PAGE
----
Vintage Vehicle Voyeurism: The Poor Motorhead’s Pastime

One of my pastimes is to look for vintage vehicles for sale on the net. Now, almost all of these are beyond my purchasing power, but, surfing through these and looking for a “deal” makes me vicariously live the dream of owning the vintage treasures someday down the line. Sometimes, some stuff pop up which leave me flabbergasted. Now I know a picture does not tell the workings of a car, and I guess I am judging the book by its cover when I look at online ads, but in any case, it is a hobby that helps me get to know the beautiful beasts of the pasts, like, this MG YT Roadster convertible of 1948.

What a beauty!
What a beauty!

Perfectly restored to the last t, this looks like a dream vehicle. Someone wants to sell it and the online ad asks for a mere forty lakhs, and I wish I had that kind of chump change lying around so that I could snap this up! Or how about a fully restored Dodge Kingsway from 1958? Chrysler Corporation’s “built-for-cheap” export cars, the sellers are asking for a cool 15 lakhs for this one! Oh well, this car has come a long way from being “unbranded” export cars for cheaper markets to vintage collectibles. I used to think that the Kingsway had a much “rounder” aspect, but since a lot of the production in later years (especially in late 50s) was done in the foreign markets and people were free to customise these cars, the one I stumbled across looks a bit like it phagocytosed parts of a Plymouth, but I am no judge. Anyhow, this looks beautiful, to say the least!

Blue Screen of Desire!
Blue Screen of Desire!

My love for the Hindustan Motors products are no secret, and I have longed for a Contessa ever since, well, forever, and these beauties keep cropping up all over the web verse. And sometimes, in price ranges that I can actually handle! But, I know better – because it is not buying the Contessa that is difficult. It is maintaining it that’ll pauperise me! Yet, I cannot help but salivate at the prospect of owning a beautiful, running-condition, Landmaster, when it is being handed out for two and a half lakhs!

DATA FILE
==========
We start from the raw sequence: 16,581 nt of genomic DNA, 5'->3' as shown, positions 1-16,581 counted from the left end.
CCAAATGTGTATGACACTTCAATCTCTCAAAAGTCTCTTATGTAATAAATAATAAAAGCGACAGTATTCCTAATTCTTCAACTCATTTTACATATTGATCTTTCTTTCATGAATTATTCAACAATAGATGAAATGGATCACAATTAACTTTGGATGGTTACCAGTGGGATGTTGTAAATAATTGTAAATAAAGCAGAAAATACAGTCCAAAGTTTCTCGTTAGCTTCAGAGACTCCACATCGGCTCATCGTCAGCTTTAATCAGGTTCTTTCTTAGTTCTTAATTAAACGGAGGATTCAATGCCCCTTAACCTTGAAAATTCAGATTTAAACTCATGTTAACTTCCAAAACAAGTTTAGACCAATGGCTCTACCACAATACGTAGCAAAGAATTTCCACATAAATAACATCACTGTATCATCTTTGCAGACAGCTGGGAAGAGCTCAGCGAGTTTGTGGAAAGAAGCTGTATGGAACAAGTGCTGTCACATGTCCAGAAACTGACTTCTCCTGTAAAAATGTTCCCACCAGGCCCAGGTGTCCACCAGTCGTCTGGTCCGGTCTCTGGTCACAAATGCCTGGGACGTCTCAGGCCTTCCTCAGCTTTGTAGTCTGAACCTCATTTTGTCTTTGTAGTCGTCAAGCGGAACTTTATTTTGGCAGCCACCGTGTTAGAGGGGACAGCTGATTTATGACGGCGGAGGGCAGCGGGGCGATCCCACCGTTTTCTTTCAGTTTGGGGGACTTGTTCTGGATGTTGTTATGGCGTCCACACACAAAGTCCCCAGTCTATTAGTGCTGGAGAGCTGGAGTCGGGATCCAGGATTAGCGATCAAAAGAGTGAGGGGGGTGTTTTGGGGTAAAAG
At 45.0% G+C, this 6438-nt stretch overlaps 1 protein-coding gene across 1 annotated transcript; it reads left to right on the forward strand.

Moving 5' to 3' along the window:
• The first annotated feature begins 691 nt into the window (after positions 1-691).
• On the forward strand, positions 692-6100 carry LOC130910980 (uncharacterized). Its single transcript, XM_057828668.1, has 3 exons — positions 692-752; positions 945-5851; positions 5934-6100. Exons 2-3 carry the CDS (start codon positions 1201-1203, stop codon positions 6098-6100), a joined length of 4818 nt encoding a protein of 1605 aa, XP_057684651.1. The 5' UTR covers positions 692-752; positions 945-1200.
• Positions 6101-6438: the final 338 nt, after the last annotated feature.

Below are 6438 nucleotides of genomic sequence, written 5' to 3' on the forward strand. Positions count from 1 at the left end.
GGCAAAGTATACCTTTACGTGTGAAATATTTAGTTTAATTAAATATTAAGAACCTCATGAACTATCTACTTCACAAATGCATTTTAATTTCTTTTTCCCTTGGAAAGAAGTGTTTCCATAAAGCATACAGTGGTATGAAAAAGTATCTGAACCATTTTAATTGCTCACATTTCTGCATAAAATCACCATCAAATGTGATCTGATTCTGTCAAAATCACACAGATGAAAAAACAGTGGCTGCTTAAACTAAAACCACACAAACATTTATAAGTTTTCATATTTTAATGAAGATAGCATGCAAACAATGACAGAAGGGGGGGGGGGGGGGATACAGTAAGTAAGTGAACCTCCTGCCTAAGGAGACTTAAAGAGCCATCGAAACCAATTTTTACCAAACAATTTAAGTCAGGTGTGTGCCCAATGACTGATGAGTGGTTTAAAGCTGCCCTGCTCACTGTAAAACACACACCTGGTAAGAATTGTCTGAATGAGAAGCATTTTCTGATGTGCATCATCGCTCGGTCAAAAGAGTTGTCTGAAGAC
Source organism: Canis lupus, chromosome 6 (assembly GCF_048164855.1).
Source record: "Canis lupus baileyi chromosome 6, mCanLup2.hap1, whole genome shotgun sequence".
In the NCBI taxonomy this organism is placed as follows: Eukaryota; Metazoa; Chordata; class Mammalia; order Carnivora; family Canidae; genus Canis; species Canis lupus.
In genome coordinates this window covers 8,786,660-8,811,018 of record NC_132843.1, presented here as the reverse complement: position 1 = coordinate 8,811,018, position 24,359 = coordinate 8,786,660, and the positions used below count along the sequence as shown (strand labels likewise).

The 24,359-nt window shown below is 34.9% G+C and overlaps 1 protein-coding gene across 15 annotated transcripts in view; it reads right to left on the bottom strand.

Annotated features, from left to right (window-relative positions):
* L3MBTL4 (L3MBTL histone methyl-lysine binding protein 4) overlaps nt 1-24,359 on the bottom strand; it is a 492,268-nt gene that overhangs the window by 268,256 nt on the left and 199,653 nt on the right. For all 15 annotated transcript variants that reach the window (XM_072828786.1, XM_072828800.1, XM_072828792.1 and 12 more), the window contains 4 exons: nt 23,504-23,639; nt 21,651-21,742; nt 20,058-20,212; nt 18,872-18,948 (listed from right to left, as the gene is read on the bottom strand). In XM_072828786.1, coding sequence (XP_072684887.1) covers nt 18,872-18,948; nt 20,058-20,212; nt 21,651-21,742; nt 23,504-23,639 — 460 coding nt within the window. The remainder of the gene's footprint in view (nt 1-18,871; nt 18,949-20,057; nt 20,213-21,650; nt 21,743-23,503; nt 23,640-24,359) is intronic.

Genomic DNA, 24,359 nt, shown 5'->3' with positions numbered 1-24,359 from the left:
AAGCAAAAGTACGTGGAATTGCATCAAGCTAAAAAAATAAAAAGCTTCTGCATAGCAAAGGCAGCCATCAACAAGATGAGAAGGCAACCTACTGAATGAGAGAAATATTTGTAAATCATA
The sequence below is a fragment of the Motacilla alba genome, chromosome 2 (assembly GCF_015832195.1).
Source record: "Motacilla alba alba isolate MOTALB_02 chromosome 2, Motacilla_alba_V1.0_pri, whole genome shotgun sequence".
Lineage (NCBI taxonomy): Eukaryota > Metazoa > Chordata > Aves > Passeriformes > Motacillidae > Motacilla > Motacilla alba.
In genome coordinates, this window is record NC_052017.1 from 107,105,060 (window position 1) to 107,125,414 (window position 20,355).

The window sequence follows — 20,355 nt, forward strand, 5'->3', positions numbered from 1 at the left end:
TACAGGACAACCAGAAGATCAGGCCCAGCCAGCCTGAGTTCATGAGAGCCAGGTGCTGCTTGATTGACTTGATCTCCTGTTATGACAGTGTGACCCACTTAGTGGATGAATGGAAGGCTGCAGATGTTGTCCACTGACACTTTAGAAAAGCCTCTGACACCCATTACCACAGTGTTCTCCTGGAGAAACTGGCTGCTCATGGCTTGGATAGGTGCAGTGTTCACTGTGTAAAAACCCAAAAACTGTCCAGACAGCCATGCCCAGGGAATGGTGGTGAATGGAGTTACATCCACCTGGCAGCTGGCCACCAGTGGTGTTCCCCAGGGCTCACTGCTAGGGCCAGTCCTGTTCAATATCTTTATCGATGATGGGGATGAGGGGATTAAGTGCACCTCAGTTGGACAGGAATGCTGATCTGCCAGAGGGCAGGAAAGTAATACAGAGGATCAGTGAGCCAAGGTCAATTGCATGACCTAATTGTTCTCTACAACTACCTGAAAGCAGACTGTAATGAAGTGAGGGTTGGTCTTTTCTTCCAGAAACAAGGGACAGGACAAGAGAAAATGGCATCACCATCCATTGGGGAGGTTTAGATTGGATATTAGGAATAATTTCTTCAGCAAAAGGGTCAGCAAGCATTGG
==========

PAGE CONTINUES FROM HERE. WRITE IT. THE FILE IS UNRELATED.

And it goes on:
The predecessor of the Ambassador
The predecessor of the Ambassador

With the proliferation of online selling portals, it has become even easier for vintage vehicle voyeurs like me to gape at these beauties from the comfort of my home. People post free ads here, and sometimes, these look like really great deals! How else would financially restricted people like me have the ability to access royal vintages like this Chevrolet Fleetmaster!

The Lord of the Rings
The Lord of the Rings

This truly majestic being looks like it belongs to the 4-door station wagon version produced in 1948. The Fleetmaster is a Chevrolet classic deluxe car which was produced only in three years during the war 1946-1949. It built up on the pre-war model of Chevrolet Special Deluxe and was offered in 2-door and 4-door versions. There were minor model alterations in each of the three years it was produced, but nothing changed majorly, to be honest, as far as looks or mechanics were considered. All considered, this is a beauty of a car. Another car that has always captured my imagination is the Fiat 500. There were talks of restoring the production of this classic beauty. A lot may disagree when I call this a beauty, but, truth be told, in 1937, when Fiat threw this small car out into the market, it was the only car with an aerodynamic “nose down” design! And there are people here who would sell off their “Topolino” Fiat500 for as little as seven lakhs! It doesn’t look in the best of conditions though, and might need some preening and cleaning, but, isn’t this a beauty?